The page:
Have you heard about the training topics the Ombudsman Resource Center can provide? Do you need a presenter for your state conference or training via webinar for your Ombudsman program representatives? Contact NORC! We can provide training on select topics to Ombudsman programs. 2018 – 2019 Training Topics include: Systems Advocacy: It's More than Legislative Work; LTCOP Rule: Supporting Person-Centered Advocacy - Complaint Investigations and Abuse Reporting; How NORC Supports Your Work: Exploring the Website, Resources, and Discovering New Tools; LTCOP Advocacy: Supporting LGBT Older Adults in Long-Term Care Facilities; Revised NH Regulations and LTCOP Advocacy; Volunteer Management: Recruitment, Screening, and Risk Management.
NEW! End of Grant Year Wrap-Up Email
July 2017 – June 2018 was the first year of a three-year grant provided by the Administration for Community Living/Administration on Aging (ACL/AoA) to the National Consumer Voice for Quality Long-Term Care (CV) to house the National Long-Term Care Ombudsman Resource Center (NORC). Here are highlights of resources and activities completed by NORC during the first grant year.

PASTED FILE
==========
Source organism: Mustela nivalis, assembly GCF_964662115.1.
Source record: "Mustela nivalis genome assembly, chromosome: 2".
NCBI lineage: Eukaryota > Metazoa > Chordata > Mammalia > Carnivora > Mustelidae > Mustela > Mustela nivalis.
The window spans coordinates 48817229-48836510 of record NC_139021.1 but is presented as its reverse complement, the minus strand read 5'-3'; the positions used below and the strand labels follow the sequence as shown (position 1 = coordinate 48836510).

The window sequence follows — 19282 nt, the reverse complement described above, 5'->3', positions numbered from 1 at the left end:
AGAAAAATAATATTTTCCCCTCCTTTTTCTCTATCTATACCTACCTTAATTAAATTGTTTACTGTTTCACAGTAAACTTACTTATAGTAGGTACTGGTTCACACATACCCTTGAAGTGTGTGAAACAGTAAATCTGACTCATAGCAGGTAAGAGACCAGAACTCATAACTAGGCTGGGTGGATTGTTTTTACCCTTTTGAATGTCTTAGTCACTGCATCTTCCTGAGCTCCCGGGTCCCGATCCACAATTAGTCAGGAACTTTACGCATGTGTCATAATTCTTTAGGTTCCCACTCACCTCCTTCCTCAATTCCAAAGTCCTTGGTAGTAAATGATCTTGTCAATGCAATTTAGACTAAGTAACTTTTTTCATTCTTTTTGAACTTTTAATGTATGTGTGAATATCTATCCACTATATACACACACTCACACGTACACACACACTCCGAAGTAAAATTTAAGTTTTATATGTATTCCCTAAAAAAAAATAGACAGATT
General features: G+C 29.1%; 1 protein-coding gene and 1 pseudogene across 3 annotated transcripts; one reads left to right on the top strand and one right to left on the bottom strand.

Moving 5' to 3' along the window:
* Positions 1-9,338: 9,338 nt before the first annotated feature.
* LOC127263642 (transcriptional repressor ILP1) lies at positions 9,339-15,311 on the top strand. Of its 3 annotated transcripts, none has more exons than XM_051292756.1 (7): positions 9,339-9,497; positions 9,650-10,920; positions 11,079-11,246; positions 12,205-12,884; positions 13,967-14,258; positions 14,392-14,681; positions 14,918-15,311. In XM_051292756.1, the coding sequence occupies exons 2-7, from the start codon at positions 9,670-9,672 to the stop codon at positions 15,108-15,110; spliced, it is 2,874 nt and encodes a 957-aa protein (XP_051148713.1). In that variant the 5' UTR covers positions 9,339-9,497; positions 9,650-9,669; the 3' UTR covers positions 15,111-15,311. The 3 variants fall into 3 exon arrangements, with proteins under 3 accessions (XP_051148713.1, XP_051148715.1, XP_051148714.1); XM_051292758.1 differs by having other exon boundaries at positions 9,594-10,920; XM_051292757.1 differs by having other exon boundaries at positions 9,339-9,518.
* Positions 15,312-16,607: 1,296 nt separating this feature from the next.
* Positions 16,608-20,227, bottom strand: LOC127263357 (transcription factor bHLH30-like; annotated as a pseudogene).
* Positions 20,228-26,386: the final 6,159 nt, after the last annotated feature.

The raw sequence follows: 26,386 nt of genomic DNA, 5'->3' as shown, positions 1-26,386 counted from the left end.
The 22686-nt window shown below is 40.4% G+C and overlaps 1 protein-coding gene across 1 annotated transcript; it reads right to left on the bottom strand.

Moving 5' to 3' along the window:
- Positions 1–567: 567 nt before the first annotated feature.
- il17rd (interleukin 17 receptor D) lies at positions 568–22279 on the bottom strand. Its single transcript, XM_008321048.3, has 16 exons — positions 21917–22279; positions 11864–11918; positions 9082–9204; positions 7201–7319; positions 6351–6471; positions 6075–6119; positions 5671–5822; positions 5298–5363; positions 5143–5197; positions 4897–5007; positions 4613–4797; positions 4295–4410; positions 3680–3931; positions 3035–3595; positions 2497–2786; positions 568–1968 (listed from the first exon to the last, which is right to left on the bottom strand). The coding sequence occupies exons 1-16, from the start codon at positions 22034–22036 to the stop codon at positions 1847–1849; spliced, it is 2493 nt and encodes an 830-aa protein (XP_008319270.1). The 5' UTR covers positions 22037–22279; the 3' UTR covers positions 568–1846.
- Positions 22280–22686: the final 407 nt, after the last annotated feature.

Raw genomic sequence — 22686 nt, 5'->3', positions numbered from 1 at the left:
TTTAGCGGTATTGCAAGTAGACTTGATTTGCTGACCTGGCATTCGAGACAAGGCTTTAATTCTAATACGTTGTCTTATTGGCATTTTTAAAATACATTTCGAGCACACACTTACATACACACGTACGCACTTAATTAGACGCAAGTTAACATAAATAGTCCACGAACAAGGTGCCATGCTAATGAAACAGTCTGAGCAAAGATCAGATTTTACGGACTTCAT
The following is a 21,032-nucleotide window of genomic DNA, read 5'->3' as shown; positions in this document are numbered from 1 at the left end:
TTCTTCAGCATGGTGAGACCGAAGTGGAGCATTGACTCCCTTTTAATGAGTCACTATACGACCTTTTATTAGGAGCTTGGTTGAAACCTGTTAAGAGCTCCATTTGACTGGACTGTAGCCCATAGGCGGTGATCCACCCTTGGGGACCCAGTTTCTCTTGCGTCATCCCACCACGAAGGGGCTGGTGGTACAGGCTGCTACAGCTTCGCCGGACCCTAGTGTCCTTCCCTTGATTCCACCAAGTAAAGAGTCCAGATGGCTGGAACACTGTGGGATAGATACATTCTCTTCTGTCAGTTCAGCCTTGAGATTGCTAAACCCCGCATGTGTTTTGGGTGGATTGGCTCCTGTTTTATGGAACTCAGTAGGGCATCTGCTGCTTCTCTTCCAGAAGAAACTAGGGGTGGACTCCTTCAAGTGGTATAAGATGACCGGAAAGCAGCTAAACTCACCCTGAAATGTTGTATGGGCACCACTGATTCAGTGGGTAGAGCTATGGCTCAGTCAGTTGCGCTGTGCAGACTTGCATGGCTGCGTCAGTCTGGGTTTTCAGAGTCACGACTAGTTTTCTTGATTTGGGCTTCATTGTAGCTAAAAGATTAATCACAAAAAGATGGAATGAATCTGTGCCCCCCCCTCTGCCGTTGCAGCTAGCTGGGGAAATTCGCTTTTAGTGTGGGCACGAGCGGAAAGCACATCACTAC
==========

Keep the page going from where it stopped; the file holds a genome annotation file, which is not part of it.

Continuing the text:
NEW! July, August, and September NORC Notes
NORC Notes is a monthly email reminder of available resources on the NORC website and tips for how your program can use them. The July issue was on Emergency Preparedness. The August issue was on Resources help Ombudsman programs prepare for Residents' Rights Month. The September issue was on Training Materials on Transfer/Discharge and the Revised Nursing Home Regulations.
UPDATED! Fact Sheet on Residents' Rights and the LGBT Community
Current estimates state that 10.1 million Americans identify as lesbian, gay, bisexual or transgender (LGBT), with 3.8% aged 52 and older individuals identifying as LGBT. One study found that 27% of LGBT baby boomers had significant concerns about discrimination as they age and there are reports that LGBT older adults encounter violations of their rights when seeking long-term care services and supports. This fact sheet provides an overview of residents' rights for LGBT elders living in long-term care. View the fact sheet here.
UPDATED! My Personal Direction for Quality Living Forms